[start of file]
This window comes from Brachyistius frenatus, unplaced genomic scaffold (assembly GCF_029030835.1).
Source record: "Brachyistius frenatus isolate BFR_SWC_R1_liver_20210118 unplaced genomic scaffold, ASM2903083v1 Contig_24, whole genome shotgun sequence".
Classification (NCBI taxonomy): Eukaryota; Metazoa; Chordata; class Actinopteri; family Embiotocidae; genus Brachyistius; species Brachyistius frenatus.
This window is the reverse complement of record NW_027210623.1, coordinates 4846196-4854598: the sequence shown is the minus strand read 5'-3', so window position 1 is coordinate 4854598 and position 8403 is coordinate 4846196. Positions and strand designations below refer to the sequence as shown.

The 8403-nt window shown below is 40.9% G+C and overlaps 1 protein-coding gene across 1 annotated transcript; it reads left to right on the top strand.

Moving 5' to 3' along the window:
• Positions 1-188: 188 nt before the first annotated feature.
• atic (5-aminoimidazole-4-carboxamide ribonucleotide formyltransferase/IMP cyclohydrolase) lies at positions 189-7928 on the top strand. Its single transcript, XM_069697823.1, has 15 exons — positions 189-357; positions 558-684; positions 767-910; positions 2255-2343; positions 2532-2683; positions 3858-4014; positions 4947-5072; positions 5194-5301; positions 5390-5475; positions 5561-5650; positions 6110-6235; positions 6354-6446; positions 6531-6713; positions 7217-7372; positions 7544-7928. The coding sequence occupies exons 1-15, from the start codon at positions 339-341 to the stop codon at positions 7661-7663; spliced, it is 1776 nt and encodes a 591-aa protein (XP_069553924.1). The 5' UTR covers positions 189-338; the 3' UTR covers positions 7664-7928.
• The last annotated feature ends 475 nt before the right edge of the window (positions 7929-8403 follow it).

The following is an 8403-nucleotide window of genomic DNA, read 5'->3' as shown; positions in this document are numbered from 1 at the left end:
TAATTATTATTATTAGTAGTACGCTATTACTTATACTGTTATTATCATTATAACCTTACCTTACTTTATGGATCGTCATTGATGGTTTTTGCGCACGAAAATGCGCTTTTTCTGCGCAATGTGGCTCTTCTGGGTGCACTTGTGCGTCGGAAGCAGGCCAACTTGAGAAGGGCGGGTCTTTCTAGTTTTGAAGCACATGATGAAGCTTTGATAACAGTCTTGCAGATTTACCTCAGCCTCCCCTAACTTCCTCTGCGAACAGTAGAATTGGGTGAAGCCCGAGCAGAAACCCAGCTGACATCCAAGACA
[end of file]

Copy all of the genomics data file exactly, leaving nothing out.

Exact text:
This window comes from Brachyistius frenatus, unplaced genomic scaffold (assembly GCF_029030835.1).
Source record: "Brachyistius frenatus isolate BFR_SWC_R1_liver_20210118 unplaced genomic scaffold, ASM2903083v1 Contig_24, whole genome shotgun sequence".
Classification (NCBI taxonomy): Eukaryota; Metazoa; Chordata; class Actinopteri; family Embiotocidae; genus Brachyistius; species Brachyistius frenatus.
This window is the reverse complement of record NW_027210623.1, coordinates 4846196-4854598: the sequence shown is the minus strand read 5'-3', so window position 1 is coordinate 4854598 and position 8403 is coordinate 4846196. Positions and strand designations below refer to the sequence as shown.

The 8403-nt window shown below is 40.9% G+C and overlaps 1 protein-coding gene across 1 annotated transcript; it reads left to right on the top strand.

Moving 5' to 3' along the window:
• Positions 1-188: 188 nt before the first annotated feature.
• atic (5-aminoimidazole-4-carboxamide ribonucleotide formyltransferase/IMP cyclohydrolase) lies at positions 189-7928 on the top strand. Its single transcript, XM_069697823.1, has 15 exons — positions 189-357; positions 558-684; positions 767-910; positions 2255-2343; positions 2532-2683; positions 3858-4014; positions 4947-5072; positions 5194-5301; positions 5390-5475; positions 5561-5650; positions 6110-6235; positions 6354-6446; positions 6531-6713; positions 7217-7372; positions 7544-7928. The coding sequence occupies exons 1-15, from the start codon at positions 339-341 to the stop codon at positions 7661-7663; spliced, it is 1776 nt and encodes a 591-aa protein (XP_069553924.1). The 5' UTR covers positions 189-338; the 3' UTR covers positions 7664-7928.
• The last annotated feature ends 475 nt before the right edge of the window (positions 7929-8403 follow it).

The following is an 8403-nucleotide window of genomic DNA, read 5'->3' as shown; positions in this document are numbered from 1 at the left end:
TAATTATTATTATTAGTAGTACGCTATTACTTATACTGTTATTATCATTATAACCTTACCTTACTTTATGGATCGTCATTGATGGTTTTTGCGCACGAAAATGCGCTTTTTCTGCGCAATGTGGCTCTTCTGGGTGCACTTGTGCGTCGGAAGCAGGCCAACTTGAGAAGGGCGGGTCTTTCTAGTTTTGAAGCACATGATGAAGCTTTGATAACAGTCTTGCAGATTTACCTCAGCCTCCCCTAACTTCCTCTGCGAACAGTAGAATTGGGTGAAGCCCGAGCAGAAACCCAGCTGACATCCAAGACA